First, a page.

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ACCESSORIES TO PRAYER

Daily Devotional Acts 2: 42-47


In fashion, an accessory is a non-essential item of clothing or jewelry. It might be a belt or a handbag. But an accessory can also be something that adds value or extends the function of something. For example, a printer and a camera are accessories that extend the capability of your computer.


They devoted themselves to the apostles’ teaching and to fellowship, to the breaking of bread and to prayer.

ACTS 2:42


Prayer was foundational to the spiritual life of the early church, but it did not stand alone. Today’s passage provides us with a snapshot of the spiritual life of the early church. It identifies the three foundational habits that supported the church’s prayer life. Luke says that the first Christians “devoted themselves” to these things (v. 42). This is the language of habitual practice. In first place was the habit of sitting under the apostle’s teaching. There is more implied in this phrase than merely listening to someone talk about the Bible. It implies a body of truth handed down to the church by those who were Christ’s representatives.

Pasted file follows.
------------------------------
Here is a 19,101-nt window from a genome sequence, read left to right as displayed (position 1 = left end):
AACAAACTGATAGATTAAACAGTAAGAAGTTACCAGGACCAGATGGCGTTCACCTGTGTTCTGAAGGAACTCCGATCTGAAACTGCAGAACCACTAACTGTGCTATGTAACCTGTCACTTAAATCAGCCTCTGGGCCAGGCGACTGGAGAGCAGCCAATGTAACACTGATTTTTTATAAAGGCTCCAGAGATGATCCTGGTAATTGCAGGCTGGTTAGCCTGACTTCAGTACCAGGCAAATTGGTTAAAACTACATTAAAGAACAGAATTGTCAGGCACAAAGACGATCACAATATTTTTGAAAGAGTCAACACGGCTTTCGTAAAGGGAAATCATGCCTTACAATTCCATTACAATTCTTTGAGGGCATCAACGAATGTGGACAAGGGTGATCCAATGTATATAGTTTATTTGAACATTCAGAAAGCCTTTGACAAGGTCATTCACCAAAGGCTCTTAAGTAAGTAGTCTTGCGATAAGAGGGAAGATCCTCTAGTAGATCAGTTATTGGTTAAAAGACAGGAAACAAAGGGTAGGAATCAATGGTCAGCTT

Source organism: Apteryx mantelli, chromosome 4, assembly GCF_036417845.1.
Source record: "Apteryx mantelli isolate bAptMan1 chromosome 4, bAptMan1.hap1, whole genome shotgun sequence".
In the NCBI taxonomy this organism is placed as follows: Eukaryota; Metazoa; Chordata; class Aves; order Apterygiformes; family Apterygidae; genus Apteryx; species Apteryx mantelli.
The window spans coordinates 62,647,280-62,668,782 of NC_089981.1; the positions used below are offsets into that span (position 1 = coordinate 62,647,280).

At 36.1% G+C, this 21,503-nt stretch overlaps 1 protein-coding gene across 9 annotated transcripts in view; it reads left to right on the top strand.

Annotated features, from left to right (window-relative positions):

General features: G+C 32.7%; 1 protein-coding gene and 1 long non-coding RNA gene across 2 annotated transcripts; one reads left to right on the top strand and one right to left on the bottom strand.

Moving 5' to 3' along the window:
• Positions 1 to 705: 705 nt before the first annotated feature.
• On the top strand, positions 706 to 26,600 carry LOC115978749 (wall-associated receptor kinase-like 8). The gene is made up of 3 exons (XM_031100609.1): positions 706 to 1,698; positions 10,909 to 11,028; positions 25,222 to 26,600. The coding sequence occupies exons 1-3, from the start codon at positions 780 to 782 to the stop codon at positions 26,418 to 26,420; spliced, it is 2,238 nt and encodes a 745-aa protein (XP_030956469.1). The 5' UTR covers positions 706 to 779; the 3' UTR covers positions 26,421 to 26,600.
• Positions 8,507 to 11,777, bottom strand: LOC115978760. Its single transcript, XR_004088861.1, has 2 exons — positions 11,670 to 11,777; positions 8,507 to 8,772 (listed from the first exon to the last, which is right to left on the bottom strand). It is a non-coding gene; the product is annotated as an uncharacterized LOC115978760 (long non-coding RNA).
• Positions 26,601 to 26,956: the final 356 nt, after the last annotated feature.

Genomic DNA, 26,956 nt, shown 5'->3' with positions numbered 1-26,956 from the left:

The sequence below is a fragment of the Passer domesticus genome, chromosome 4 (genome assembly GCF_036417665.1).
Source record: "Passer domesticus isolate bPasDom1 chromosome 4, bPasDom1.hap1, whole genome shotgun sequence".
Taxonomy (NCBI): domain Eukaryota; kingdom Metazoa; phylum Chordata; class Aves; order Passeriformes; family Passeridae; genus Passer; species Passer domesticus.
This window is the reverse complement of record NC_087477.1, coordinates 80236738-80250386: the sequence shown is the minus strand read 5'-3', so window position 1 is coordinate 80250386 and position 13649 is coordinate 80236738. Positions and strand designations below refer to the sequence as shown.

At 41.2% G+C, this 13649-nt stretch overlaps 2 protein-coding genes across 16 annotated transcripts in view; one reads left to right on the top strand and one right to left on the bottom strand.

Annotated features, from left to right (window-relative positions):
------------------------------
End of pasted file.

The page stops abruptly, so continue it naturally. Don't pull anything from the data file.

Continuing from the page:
Second on Luke’s list was something he calls “fellowship.” We often use this term to refer to socializing. For us, fellowship time at church may mean little more than small talk and donuts. But it was something more substantial for the early church. The Greek word means “sharing.” It could generally refer to the bond between believers or the sharing of material goods (v. 44).


The church also observed “the breaking of bread.” Although this phrase can simply mean that they ate meals together, it seems more likely that it refers to a particular kind of meal. The early believers probably observed the Lord’s Supper every time they met. This memorial meal celebrates Christ’s death and resurrection (1 Cor. 11:23–26). Luke may indicate that the early Christians observed it every time they met (v. 46).


>> Does the church life described in Acts 2:42–47 match your own church experience? In what ways do the practices of your congregation differ from or compare to those of the early church? What can we learn from these believers?

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